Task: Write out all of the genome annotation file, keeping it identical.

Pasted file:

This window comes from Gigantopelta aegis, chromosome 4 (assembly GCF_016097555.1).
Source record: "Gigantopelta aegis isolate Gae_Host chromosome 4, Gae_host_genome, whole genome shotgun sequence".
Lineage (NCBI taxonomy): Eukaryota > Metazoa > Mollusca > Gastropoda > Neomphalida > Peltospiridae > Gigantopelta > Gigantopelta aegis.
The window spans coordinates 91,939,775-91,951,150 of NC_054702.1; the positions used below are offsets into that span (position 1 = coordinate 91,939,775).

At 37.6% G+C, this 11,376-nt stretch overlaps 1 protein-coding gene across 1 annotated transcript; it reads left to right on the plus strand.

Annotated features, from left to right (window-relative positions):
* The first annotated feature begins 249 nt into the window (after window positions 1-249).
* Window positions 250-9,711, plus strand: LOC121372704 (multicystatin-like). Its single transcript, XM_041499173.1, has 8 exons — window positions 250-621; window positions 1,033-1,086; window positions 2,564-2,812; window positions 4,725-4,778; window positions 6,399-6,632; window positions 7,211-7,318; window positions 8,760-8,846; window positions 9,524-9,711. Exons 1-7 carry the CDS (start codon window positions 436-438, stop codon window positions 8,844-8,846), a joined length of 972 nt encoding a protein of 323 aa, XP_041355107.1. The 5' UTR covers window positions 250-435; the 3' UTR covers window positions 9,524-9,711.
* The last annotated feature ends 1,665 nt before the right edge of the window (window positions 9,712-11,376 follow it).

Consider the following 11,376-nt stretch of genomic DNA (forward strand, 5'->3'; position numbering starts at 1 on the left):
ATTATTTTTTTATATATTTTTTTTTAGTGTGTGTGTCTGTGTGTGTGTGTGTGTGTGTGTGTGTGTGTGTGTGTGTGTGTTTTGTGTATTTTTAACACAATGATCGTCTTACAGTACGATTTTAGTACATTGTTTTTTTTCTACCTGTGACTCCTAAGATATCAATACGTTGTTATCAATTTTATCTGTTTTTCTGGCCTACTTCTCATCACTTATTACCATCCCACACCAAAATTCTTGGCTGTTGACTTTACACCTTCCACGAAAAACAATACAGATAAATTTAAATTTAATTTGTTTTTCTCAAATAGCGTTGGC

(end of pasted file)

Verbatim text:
This window comes from Gigantopelta aegis, chromosome 4 (assembly GCF_016097555.1).
Source record: "Gigantopelta aegis isolate Gae_Host chromosome 4, Gae_host_genome, whole genome shotgun sequence".
Lineage (NCBI taxonomy): Eukaryota > Metazoa > Mollusca > Gastropoda > Neomphalida > Peltospiridae > Gigantopelta > Gigantopelta aegis.
The window spans coordinates 91,939,775-91,951,150 of NC_054702.1; the positions used below are offsets into that span (position 1 = coordinate 91,939,775).

At 37.6% G+C, this 11,376-nt stretch overlaps 1 protein-coding gene across 1 annotated transcript; it reads left to right on the plus strand.

Annotated features, from left to right (window-relative positions):
* The first annotated feature begins 249 nt into the window (after window positions 1-249).
* Window positions 250-9,711, plus strand: LOC121372704 (multicystatin-like). Its single transcript, XM_041499173.1, has 8 exons — window positions 250-621; window positions 1,033-1,086; window positions 2,564-2,812; window positions 4,725-4,778; window positions 6,399-6,632; window positions 7,211-7,318; window positions 8,760-8,846; window positions 9,524-9,711. Exons 1-7 carry the CDS (start codon window positions 436-438, stop codon window positions 8,844-8,846), a joined length of 972 nt encoding a protein of 323 aa, XP_041355107.1. The 5' UTR covers window positions 250-435; the 3' UTR covers window positions 9,524-9,711.
* The last annotated feature ends 1,665 nt before the right edge of the window (window positions 9,712-11,376 follow it).

Consider the following 11,376-nt stretch of genomic DNA (forward strand, 5'->3'; position numbering starts at 1 on the left):
ATTATTTTTTTATATATTTTTTTTTAGTGTGTGTGTCTGTGTGTGTGTGTGTGTGTGTGTGTGTGTGTGTGTGTGTGTGTTTTGTGTATTTTTAACACAATGATCGTCTTACAGTACGATTTTAGTACATTGTTTTTTTTCTACCTGTGACTCCTAAGATATCAATACGTTGTTATCAATTTTATCTGTTTTTCTGGCCTACTTCTCATCACTTATTACCATCCCACACCAAAATTCTTGGCTGTTGACTTTACACCTTCCACGAAAAACAATACAGATAAATTTAAATTTAATTTGTTTTTCTCAAATAGCGTTGGC